Monday, February 2, 2015

Some less talked about positives of the American Civil War

This is not a defense of wars, but the American Civil War had several positives coming out of it, and I thought I'd outline them briefly. Of course, it was at a great cost of 600,000 lives, about 2 percent of the entire US population at the time. Everybody knows about the biggest achievement of the war, which was also in large part the main engine behind the war: the abolition of slavery. Here I will mention some of the other, often overlooked positives:

1. For the first time, the recently discovered Bromine was used for healing and cleaning wounds. It improved standards of hygiene in wartime medical assistance in a big way, significantly reducing casualties where soldiers succumbed not to bullet wounds but to the ensuing gangrene.

2. Before the civil war, nursing was a primarily male occupation. With this war, the need for nursing outgrew the supply that men alone could furnish, bringing women in large numbers into the nursing profession. Alongside textile mills of the same period, this paved the way for women getting out of their houses for work in large numbers.

3. Working as a nurse at the time of the war inspired Carla Barton to start the American Red Cross post the war, an organization that has since saved millions of lives.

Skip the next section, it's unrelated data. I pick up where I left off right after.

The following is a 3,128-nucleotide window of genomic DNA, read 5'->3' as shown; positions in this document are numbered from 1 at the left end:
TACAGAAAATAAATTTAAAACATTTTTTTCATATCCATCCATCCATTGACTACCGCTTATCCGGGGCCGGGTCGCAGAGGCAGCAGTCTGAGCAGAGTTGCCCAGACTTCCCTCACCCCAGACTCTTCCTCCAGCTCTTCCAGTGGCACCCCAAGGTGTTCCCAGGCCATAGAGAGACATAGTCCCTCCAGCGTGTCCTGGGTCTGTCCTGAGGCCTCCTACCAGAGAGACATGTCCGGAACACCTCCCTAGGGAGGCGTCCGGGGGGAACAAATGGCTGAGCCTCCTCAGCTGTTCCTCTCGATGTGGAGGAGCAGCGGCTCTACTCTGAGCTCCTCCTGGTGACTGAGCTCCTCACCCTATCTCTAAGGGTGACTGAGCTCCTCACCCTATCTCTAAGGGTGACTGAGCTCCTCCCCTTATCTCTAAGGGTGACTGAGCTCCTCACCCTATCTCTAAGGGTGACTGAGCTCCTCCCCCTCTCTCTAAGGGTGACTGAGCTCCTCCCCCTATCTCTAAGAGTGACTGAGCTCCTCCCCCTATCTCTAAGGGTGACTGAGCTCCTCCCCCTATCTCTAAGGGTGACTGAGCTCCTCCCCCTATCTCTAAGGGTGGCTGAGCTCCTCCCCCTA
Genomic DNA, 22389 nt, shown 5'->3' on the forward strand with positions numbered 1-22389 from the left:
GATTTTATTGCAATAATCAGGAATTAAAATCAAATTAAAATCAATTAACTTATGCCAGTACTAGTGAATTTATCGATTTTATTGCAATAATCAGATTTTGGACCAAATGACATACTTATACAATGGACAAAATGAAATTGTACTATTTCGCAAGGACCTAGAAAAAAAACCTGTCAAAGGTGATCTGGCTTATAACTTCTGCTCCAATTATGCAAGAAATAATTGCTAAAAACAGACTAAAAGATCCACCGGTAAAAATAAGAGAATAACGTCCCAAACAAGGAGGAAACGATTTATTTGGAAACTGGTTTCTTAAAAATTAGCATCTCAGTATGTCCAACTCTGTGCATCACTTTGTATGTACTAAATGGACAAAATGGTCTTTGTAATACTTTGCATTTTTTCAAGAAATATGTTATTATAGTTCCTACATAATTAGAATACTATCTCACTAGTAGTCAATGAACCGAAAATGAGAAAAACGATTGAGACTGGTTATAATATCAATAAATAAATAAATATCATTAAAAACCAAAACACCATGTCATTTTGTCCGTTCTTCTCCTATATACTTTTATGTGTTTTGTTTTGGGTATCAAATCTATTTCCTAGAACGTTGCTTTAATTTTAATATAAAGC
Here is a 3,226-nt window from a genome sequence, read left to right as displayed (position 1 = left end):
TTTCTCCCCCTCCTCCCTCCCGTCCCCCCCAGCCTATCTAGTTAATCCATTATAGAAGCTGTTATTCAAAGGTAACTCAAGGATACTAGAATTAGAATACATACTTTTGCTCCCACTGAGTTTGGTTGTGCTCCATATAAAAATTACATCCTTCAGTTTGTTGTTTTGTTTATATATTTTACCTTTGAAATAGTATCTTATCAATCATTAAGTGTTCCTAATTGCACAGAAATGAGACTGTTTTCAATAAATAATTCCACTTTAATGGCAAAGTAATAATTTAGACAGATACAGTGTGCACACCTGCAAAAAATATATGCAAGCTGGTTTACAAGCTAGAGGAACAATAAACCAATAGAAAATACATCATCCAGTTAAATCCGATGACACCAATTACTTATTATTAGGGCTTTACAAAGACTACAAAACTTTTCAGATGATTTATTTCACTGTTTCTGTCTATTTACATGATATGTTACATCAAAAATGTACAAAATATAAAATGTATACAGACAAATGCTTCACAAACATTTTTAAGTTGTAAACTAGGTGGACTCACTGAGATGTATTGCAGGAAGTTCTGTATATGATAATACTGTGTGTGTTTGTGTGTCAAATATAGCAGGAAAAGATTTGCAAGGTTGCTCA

4. Embalming, the practice of using zinc chloride and arsenic for the preservation of the dead bodies of soldiers was an innovation of the civil war, which meant that the bodies could be received by their families, even weeks later, in recognizable and non-decomposed conditions for their last rites.

5. Telegram got a boost by Lincoln as a method of mapping and devising macro and micro level strategies. This would continue to remain a masterstroke of wartime planning for decades to come, including during the world wars.

6. In many ways, it was the first modern war. Before the civil war, the battle capacity of any regiment was limited by how much artillery they could carry with them. Once they were out of supplies, they could fight no longer. This was the first war to isolate supplies from actual offensives, by employing railroads to continually and strategically supply new arms to the fighting troops.

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